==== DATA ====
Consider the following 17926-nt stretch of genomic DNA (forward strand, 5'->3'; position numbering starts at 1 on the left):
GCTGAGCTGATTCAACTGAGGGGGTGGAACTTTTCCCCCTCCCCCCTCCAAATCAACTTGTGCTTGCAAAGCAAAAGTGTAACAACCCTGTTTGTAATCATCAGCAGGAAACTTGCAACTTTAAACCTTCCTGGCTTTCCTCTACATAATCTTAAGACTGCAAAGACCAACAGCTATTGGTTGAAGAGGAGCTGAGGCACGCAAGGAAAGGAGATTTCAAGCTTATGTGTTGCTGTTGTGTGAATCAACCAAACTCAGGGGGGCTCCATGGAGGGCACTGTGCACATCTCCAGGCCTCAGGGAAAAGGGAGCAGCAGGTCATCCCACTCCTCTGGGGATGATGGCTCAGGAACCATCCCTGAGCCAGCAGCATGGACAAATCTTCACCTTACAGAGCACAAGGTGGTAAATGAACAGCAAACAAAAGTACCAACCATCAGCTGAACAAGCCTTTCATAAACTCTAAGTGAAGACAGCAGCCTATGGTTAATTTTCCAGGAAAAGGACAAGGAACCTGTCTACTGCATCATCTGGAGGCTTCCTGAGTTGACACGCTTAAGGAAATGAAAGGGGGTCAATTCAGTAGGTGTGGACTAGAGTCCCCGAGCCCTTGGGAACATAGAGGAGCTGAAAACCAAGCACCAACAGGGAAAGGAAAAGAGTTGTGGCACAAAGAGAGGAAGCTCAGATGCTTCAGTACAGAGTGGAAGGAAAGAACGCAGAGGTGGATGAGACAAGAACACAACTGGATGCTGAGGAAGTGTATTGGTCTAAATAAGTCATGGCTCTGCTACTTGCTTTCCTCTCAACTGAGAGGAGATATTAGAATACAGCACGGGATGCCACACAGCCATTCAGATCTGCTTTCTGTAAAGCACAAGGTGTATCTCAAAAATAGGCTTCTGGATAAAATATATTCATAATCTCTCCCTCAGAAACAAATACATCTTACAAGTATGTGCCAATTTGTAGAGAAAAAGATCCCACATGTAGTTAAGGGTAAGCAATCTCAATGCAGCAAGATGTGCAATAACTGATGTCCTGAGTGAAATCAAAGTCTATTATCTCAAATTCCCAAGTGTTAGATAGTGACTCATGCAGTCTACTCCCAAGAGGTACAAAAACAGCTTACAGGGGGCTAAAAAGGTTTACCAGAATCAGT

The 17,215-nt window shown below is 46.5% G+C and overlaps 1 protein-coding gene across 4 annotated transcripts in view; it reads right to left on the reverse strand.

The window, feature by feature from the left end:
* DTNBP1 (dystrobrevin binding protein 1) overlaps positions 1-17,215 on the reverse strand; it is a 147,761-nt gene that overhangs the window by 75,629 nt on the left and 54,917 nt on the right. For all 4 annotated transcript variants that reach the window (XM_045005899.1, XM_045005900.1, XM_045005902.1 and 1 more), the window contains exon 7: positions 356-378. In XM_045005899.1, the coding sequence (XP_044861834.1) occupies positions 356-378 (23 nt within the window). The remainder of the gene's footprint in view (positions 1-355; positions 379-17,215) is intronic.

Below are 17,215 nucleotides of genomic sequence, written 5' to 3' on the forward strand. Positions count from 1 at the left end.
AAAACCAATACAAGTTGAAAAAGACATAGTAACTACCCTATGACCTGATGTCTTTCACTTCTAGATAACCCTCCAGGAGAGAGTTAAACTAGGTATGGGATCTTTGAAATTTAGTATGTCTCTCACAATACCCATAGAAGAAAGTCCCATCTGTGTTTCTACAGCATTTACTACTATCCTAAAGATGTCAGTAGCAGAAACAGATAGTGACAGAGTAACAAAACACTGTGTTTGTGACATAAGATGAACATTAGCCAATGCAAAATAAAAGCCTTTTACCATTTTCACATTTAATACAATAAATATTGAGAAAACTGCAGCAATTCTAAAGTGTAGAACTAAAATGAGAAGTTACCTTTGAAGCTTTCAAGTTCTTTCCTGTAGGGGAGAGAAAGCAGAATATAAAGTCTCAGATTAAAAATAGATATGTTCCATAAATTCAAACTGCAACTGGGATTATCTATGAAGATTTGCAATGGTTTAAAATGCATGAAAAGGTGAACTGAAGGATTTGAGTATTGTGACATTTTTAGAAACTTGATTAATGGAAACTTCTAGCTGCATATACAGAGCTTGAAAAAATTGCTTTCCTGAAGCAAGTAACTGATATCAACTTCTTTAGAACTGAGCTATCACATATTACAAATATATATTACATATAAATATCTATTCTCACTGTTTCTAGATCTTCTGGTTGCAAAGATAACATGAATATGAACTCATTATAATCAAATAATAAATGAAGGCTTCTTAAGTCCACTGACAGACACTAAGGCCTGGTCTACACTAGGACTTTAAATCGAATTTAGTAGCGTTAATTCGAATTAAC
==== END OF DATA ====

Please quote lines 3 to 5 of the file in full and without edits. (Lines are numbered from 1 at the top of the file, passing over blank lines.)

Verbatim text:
The 17,215-nt window shown below is 46.5% G+C and overlaps 1 protein-coding gene across 4 annotated transcripts in view; it reads right to left on the reverse strand.

The window, feature by feature from the left end:
* DTNBP1 (dystrobrevin binding protein 1) overlaps positions 1-17,215 on the reverse strand; it is a 147,761-nt gene that overhangs the window by 75,629 nt on the left and 54,917 nt on the right. For all 4 annotated transcript variants that reach the window (XM_045005899.1, XM_045005900.1, XM_045005902.1 and 1 more), the window contains exon 7: positions 356-378. In XM_045005899.1, the coding sequence (XP_044861834.1) occupies positions 356-378 (23 nt within the window). The remainder of the gene's footprint in view (positions 1-355; positions 379-17,215) is intronic.